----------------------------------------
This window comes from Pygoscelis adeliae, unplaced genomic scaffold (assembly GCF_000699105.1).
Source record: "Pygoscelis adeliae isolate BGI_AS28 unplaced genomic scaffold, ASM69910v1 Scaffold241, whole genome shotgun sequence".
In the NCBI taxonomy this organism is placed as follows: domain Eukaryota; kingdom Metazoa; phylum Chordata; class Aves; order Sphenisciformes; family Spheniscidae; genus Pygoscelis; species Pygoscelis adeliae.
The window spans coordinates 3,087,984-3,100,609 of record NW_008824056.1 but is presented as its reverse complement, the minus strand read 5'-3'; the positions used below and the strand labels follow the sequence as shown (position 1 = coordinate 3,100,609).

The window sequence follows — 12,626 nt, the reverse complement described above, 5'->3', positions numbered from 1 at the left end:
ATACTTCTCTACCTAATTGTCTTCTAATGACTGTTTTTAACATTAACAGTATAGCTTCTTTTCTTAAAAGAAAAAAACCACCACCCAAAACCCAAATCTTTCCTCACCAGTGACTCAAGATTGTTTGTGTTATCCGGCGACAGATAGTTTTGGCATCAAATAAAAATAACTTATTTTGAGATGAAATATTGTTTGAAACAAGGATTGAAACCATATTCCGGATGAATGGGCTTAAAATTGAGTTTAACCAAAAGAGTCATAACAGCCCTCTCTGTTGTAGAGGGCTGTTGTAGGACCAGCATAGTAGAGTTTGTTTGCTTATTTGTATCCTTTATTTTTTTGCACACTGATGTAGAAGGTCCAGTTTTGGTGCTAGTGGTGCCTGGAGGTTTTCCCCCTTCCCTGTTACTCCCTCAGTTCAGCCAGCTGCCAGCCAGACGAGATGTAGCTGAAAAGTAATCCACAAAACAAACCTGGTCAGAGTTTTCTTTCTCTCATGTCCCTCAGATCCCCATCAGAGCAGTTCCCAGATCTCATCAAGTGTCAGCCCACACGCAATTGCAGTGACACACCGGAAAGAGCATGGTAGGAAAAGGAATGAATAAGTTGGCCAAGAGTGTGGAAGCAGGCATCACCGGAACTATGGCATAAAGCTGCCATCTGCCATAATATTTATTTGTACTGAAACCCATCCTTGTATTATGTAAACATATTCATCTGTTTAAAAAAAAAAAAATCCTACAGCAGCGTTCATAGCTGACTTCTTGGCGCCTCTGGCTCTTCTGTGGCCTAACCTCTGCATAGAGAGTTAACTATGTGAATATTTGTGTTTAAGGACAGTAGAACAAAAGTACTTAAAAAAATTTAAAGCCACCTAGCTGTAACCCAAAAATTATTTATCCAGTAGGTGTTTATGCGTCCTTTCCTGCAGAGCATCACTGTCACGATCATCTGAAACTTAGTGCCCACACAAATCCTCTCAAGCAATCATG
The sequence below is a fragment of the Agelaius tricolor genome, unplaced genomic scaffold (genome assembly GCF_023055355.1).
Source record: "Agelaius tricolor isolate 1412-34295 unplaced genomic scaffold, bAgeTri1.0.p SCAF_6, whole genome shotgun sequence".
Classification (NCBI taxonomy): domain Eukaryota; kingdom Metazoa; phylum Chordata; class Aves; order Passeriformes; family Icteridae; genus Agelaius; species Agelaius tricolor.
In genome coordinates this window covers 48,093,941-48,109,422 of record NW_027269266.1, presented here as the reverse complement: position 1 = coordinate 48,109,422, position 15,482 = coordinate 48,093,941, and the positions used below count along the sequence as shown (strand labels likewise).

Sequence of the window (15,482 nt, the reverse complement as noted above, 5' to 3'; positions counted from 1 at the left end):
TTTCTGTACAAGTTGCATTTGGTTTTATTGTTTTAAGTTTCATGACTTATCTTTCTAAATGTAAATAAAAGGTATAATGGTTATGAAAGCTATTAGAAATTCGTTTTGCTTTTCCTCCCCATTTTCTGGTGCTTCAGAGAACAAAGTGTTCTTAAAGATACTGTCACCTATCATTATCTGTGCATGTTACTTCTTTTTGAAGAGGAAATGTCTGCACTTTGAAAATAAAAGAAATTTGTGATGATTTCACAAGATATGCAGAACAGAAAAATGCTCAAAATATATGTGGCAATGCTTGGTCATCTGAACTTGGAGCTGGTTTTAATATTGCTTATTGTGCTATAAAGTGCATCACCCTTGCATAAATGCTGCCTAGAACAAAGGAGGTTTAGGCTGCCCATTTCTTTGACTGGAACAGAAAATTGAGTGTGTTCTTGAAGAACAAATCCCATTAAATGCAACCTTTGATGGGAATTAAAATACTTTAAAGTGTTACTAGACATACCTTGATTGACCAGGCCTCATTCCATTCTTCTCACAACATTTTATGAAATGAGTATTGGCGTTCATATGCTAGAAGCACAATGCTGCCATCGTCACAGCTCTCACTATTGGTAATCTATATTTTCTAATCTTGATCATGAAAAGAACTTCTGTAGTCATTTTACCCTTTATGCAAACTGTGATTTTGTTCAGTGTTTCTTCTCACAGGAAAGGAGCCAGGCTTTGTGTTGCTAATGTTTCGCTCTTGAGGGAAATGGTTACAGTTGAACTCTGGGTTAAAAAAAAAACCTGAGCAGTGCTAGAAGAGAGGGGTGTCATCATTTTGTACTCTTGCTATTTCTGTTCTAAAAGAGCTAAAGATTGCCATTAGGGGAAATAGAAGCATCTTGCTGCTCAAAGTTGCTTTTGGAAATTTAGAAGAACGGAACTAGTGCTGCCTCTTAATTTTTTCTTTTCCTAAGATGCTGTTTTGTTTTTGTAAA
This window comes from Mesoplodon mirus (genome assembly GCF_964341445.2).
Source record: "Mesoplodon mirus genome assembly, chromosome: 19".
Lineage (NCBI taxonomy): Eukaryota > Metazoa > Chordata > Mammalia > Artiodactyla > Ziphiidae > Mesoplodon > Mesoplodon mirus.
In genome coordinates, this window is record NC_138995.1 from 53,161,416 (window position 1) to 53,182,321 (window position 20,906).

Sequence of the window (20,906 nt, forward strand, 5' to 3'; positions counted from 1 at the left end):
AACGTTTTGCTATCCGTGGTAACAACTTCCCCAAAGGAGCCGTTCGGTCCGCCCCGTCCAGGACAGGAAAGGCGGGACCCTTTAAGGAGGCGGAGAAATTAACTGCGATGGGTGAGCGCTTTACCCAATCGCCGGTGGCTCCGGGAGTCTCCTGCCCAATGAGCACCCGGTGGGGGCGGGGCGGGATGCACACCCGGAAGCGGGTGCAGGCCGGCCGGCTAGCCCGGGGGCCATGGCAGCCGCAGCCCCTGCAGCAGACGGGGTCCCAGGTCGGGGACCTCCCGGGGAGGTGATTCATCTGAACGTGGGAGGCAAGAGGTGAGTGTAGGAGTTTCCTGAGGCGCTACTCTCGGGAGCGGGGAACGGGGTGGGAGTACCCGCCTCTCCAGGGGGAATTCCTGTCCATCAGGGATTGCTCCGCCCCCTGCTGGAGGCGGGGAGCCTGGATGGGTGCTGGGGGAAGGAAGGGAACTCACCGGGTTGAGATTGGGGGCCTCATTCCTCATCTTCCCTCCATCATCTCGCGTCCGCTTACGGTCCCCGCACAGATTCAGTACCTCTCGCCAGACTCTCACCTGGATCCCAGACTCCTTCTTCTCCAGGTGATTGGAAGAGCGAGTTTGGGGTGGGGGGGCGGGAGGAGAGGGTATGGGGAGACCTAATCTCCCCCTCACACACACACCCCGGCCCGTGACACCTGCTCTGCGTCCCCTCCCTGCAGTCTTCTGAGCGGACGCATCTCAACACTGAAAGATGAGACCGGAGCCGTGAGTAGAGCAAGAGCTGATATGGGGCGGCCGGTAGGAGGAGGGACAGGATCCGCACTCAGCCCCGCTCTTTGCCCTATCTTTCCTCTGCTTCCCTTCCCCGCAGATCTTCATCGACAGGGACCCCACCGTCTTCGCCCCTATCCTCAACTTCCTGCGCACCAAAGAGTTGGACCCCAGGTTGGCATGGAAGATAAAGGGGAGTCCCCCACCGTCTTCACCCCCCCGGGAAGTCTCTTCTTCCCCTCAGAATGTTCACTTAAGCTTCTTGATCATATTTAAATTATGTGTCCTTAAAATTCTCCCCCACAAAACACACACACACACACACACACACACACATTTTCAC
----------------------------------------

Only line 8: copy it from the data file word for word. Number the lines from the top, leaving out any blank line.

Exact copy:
Source record: "Agelaius tricolor isolate 1412-34295 unplaced genomic scaffold, bAgeTri1.0.p SCAF_6, whole genome shotgun sequence".